Code Listing 7.44. Funkcja inicjalizującą, która automatycznie dodaje pola do naszej klasy w zależności od tego co zostanie podane przy tworzeniu obiektu
class Astronaut:
    def __init__(self, last_name, **kwargs):
        self.last_name = last_name

        for key, value in kwargs.items():
            setattr(self, key, value)


ivan = Astronaut(first_name='Иван', last_name='Иванович', agency='Roscosmos')
jose = Astronaut(last_name='Jimenez', addresses=())

print(ivan.first_name)  # Иван
print(jose.last_name)   # Jimenez

print(jose.__dict__)    # {'last_name': 'Jimenez', 'addresses': ()}
print(ivan.__dict__)    # {'last_name': 'Иванович', 'first_name': 'Иван', 'agency': 'Roscosmos'}

7.5. Setter and Getter

7.5.1. Accessing class fields

Code Listing 7.45. Accessing class fields “Java way” – don’t do that in Python
class Astronaut:
    name = ''

    def set_name(self, name):
        print('I can print some log messages')
        self.name = name

    def get_name(self):
        return self.name

jose = Astronaut()
jose.set_name('José Jiménez')

print(jose.get_name())
Code Listing 7.46. Accessing class fields - “the Python way”
class Astronaut:
    def __init__(self, name=''):
        self.name = name

ivan = Astronaut()              # either put ``name`` as an argument for ``__init__()``
ivan.name = 'Ivan Иванович'     # or create dynamic field in runtime

print(ivan.name)
Code Listing 7.47. Use case uzasadnionego użycia gettera w kodzie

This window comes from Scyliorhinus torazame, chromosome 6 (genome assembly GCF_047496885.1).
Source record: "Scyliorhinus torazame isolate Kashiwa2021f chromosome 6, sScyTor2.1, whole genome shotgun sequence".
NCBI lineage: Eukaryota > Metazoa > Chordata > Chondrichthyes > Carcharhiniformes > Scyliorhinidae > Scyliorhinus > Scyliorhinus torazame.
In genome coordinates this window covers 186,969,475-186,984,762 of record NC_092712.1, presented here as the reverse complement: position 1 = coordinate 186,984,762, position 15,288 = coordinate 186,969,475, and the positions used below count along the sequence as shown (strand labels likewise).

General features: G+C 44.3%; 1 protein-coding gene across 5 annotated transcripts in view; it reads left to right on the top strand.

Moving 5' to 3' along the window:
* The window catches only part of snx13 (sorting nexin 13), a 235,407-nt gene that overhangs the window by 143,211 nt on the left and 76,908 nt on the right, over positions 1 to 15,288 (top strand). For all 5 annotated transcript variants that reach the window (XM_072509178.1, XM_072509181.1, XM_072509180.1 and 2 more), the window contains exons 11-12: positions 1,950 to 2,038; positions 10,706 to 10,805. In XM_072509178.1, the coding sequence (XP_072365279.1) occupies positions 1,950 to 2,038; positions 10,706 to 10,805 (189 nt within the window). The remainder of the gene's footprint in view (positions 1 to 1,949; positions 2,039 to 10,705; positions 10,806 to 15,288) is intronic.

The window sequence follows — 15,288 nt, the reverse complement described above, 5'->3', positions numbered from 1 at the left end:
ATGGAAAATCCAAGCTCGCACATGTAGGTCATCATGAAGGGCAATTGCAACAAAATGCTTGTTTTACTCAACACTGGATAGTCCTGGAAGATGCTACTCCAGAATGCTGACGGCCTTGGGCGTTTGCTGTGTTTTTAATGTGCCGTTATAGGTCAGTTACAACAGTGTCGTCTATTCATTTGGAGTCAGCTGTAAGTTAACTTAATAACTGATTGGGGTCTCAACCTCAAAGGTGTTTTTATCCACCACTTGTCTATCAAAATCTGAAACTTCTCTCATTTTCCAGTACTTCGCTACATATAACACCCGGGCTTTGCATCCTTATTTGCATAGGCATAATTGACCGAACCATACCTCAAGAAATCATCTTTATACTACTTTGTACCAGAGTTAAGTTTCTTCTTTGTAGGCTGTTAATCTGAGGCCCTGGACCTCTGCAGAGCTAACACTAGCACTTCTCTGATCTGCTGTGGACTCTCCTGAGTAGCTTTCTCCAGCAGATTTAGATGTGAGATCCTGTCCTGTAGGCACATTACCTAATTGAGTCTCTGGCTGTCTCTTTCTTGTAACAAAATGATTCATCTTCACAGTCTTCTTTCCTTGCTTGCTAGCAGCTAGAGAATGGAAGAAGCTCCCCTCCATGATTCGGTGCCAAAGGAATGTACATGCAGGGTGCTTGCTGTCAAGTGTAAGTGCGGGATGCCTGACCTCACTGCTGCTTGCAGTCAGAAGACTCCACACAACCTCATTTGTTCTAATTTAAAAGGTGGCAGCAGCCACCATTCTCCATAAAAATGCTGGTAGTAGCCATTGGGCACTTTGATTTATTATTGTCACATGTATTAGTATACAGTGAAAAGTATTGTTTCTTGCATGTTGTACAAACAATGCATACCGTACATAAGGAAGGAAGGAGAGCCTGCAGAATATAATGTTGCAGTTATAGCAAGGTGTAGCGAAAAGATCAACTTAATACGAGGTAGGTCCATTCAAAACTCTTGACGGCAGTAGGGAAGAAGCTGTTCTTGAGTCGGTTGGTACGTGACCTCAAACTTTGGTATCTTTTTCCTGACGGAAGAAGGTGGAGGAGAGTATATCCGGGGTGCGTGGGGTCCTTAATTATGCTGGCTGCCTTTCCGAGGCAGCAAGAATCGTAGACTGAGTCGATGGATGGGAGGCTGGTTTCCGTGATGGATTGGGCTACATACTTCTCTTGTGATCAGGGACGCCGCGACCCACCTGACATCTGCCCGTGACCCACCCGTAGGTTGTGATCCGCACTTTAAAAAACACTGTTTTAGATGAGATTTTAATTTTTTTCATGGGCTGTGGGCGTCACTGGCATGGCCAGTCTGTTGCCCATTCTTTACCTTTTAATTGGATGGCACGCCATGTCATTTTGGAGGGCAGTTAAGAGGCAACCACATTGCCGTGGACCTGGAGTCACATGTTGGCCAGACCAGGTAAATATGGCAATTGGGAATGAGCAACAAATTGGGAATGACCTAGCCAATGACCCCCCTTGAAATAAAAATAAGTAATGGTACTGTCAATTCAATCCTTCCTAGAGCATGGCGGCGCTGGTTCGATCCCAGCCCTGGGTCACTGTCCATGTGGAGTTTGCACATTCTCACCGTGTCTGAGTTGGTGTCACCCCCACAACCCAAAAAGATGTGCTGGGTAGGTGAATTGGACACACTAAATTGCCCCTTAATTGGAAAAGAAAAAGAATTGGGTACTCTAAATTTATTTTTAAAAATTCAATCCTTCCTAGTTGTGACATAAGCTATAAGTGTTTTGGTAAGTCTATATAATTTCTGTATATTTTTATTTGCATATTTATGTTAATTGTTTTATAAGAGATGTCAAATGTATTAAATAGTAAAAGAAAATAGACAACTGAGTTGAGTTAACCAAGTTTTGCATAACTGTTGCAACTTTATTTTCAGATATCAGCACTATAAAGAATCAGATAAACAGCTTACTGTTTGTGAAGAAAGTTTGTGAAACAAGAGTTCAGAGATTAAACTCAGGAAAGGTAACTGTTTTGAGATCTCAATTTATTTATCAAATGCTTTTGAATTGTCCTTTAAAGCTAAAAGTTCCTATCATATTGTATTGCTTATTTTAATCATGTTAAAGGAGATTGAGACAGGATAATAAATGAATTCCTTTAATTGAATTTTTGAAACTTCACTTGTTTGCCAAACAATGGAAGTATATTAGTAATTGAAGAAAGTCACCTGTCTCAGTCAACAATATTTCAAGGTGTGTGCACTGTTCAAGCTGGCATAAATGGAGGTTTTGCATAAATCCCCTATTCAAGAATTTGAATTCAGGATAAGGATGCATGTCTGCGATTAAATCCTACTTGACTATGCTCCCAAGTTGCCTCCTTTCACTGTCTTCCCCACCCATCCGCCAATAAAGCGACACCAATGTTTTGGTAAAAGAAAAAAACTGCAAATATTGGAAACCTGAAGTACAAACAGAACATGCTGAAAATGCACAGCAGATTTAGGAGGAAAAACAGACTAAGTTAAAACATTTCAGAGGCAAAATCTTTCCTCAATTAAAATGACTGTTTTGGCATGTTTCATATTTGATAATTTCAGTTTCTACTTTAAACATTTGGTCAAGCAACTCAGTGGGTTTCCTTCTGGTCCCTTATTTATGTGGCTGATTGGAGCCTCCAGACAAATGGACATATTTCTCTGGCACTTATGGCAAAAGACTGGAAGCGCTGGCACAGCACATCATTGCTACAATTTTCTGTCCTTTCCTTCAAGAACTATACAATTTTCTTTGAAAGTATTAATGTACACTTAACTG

from django.contrib import admin
from habitat._common.admin import HabitatAdmin
from habitat.sensors.models import ZWaveSensor


@admin.register(ZWaveSensor)
class ZWaveSensorAdmin(HabitatAdmin):
    change_list_template = 'sensors/change_list_charts.html'
    list_display = ['date', 'time', 'type', 'device', 'value', 'unit']
    list_filter = ['created', 'type', 'unit', 'device']
    search_fields = ['^date', 'device']
    ordering = ['-datetime']

    def get_list_display(self, request):
        list_display = self.list_display

        if request.user.is_superuser:
            list_display = ['datetime'] + list_display

        return list_display

7.5.2. @property

  • @property - for defining getters

  • Przykład użycia:

    • Blokowanie możliwości edycji pola klasy

    • Dodawanie logowania przy ustawianiu wartości

Code Listing 7.48. Using @property as a getter
class Temperature:
    def __init__(self, kelvin: float = 0.0):
        self.kelvin = kelvin

    @property
    def celsius(self):
        temp = self.kelvin - 273.15
        return round(temp, 2)


temp = Temperature(kelvin=309.75)

print(temp.celsius)
# 36.6

7.5.3. @x.setter

  • @x.setter - for defining setter for field x

  • Require field to be @property

Code Listing 7.49. @x.setter
class Temperature:
    def __init__(self, kelvin: float = 0.0):
        self.kelvin = kelvin

    @property
    def celsius(self):
        temp = self.kelvin - 273.15
        return round(temp, 2)

    @celsius.setter
    def celsius(self, value):
        if value < -273.15:
            raise ValueError('Temperature below -273.15 is not possible')
        else:
            self.kelvin = value + 273.15

temp = Temperature()

print(temp.kelvin)
# 0.0

temp.celsius = 36.60
print(temp.kelvin)
# 309.75

temp.celsius = -1000
# ValueError: Temperature below -273.15 is not possible

7.5.4. @x.deleter

  • @x.deleter - for defining deleter for field x

  • Require field to be @property

Code Listing 7.50. @x.deleter
class Temperature:
    def __init__(self, kelvin: float = 0.0):
        self.kelvin = kelvin

    @property
    def celsius(self):
        temp = self.kelvin - 273.15
        return round(temp, 2)

    @celsius.deleter
    def celsius(self):
        self.kelvin = 0.0

temp = Temperature(kelvin=100)

print(temp.celsius)
# -173.15

del temp.celsius